Believe it or not, Whole Foods has good deals on organic birds and they are raised in humane conditions. Click here for a great video on Whole Foods practices regarding the 5-Step Animal Welfare Rating. It will make you feel good!

Now for the little gem promised earlier. Four years ago, I discovered that Whole Foods sells an entire, fully prepared Thanksgiving meal for 8, with a Diestel organic turkey and pumpkin pie, for $149.99. I did the math, and there is no way I can buy the all ingredients to feed that many mouths for the same price. Never mind that it is PREPARED for me!

I just place my order a few weeks ahead and concentrate on baking a few family favorites, like pecan fig pie and GF desserts for relatives, and pop them in the freezer. On Thanksgiving Day, I actually get to have a good conversation and enjoy my guests.

While doing the research for this post, I decided to call up Diestel Farms to find out more about their organic turkeys included in the meal. The lady was very friendly and answered all my strange questions about her turkeys.

Her answers were basically what the Whole food website says… that the birds are not fed antibiotics ever and are allowed extra time to grow so that they are more tender and juicy. I don’t know if the “tender and juicy” part is is propaganda, but that’s what she said. The turkeys in the Whole Foods organic meal are the Broad-breasted Whites mentioned above, and are indeed artificially inseminated. Knowing this, I might opt for the organic heirloom turkey next year!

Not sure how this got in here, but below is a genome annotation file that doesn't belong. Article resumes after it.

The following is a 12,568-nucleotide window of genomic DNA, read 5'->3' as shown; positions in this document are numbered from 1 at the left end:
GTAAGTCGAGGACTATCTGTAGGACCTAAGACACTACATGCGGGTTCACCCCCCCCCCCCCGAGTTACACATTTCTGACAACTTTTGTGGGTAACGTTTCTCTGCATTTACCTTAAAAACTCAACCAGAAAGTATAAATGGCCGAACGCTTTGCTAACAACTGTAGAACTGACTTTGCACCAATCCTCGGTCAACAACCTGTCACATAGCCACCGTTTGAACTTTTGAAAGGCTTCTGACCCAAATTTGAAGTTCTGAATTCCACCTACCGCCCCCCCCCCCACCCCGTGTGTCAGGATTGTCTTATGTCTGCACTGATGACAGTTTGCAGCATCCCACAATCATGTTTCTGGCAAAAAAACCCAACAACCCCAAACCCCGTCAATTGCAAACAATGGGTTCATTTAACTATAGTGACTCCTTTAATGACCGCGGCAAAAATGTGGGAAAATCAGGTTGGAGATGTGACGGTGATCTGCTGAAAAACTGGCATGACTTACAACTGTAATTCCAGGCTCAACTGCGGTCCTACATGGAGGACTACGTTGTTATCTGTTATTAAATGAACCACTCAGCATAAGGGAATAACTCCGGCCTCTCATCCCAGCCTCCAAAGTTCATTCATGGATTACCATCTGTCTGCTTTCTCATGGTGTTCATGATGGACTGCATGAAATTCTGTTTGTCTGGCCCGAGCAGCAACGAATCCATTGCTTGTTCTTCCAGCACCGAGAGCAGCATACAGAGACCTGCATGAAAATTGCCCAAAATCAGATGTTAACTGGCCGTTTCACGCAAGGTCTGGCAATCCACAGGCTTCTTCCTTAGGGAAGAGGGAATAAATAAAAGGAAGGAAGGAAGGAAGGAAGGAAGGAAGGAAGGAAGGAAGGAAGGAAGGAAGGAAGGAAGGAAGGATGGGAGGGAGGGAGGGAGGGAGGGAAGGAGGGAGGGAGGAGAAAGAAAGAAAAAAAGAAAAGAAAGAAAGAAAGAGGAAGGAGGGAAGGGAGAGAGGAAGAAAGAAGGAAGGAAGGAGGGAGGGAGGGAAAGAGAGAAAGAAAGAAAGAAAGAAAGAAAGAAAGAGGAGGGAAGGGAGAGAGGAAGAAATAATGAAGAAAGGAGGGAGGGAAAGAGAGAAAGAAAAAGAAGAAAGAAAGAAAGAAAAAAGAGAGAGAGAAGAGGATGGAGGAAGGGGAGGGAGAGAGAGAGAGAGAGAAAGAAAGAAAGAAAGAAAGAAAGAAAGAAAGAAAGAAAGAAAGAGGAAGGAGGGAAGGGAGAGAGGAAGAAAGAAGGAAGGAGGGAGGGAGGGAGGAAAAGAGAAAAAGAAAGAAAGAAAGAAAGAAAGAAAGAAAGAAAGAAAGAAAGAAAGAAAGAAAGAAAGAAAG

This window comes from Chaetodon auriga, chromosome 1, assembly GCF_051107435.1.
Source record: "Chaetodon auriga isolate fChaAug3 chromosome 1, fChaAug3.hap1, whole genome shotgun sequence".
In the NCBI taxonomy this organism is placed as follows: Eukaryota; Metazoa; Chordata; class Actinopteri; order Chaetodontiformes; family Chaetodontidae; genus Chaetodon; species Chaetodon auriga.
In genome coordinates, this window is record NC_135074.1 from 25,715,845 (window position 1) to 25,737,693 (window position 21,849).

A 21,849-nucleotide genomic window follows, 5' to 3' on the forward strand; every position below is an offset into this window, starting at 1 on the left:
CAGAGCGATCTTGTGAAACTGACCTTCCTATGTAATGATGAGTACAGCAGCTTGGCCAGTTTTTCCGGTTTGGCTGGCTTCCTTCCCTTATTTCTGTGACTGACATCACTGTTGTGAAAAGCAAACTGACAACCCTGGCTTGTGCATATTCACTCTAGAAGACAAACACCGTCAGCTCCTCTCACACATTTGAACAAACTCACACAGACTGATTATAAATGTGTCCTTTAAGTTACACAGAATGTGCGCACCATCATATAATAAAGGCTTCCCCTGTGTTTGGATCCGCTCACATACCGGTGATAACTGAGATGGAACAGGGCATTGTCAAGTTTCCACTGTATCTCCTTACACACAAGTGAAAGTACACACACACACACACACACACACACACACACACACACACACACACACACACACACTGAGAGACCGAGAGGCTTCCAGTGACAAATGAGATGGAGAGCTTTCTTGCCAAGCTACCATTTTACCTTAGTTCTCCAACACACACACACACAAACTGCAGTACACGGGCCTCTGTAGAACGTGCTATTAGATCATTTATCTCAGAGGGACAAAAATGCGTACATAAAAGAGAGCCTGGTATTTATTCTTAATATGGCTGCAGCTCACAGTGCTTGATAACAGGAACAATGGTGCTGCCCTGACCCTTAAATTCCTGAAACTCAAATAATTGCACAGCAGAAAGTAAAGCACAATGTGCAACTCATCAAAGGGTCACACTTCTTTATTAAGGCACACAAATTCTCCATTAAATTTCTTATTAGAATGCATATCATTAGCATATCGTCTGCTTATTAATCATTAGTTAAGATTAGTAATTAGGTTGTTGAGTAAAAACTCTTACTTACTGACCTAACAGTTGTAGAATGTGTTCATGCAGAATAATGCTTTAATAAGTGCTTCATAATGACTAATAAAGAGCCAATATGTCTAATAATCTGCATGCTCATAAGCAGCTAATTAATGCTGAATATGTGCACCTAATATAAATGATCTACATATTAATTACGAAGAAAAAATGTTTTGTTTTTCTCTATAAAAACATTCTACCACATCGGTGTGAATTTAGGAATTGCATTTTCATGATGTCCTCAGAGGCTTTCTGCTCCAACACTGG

Below is the Whole Foods “Traditional Holiday Menu for 8 with Organic Turkey:”

Screen Shot 2015-11-17 at 9.55.09 AM

  • Fully Cooked Organic Diestel Turkey (10 to 12 pounds)
  • Fresh Green Beans with Shallots & Herbs (1 1/2 pounds)
  • Savory Herb Stuffing (4 pounds)
  • Mashed Potatoes (4 pounds)
  • Turkey Gravy (1 quart)
  • Classic Cranberry Sauce (1 pint)
  • Dinner Rolls (12 each)
  • Pumpkin Pie (even though not shown in graphic)

I hope this clarifies a few turkey purchasing facts and leads to an easy, healthy and delicious Thanksgiving meal for you.

Bon Appétit!

To listen to an audio version this post, click on the orange link below for the podcast.
Download this episode (right click and save)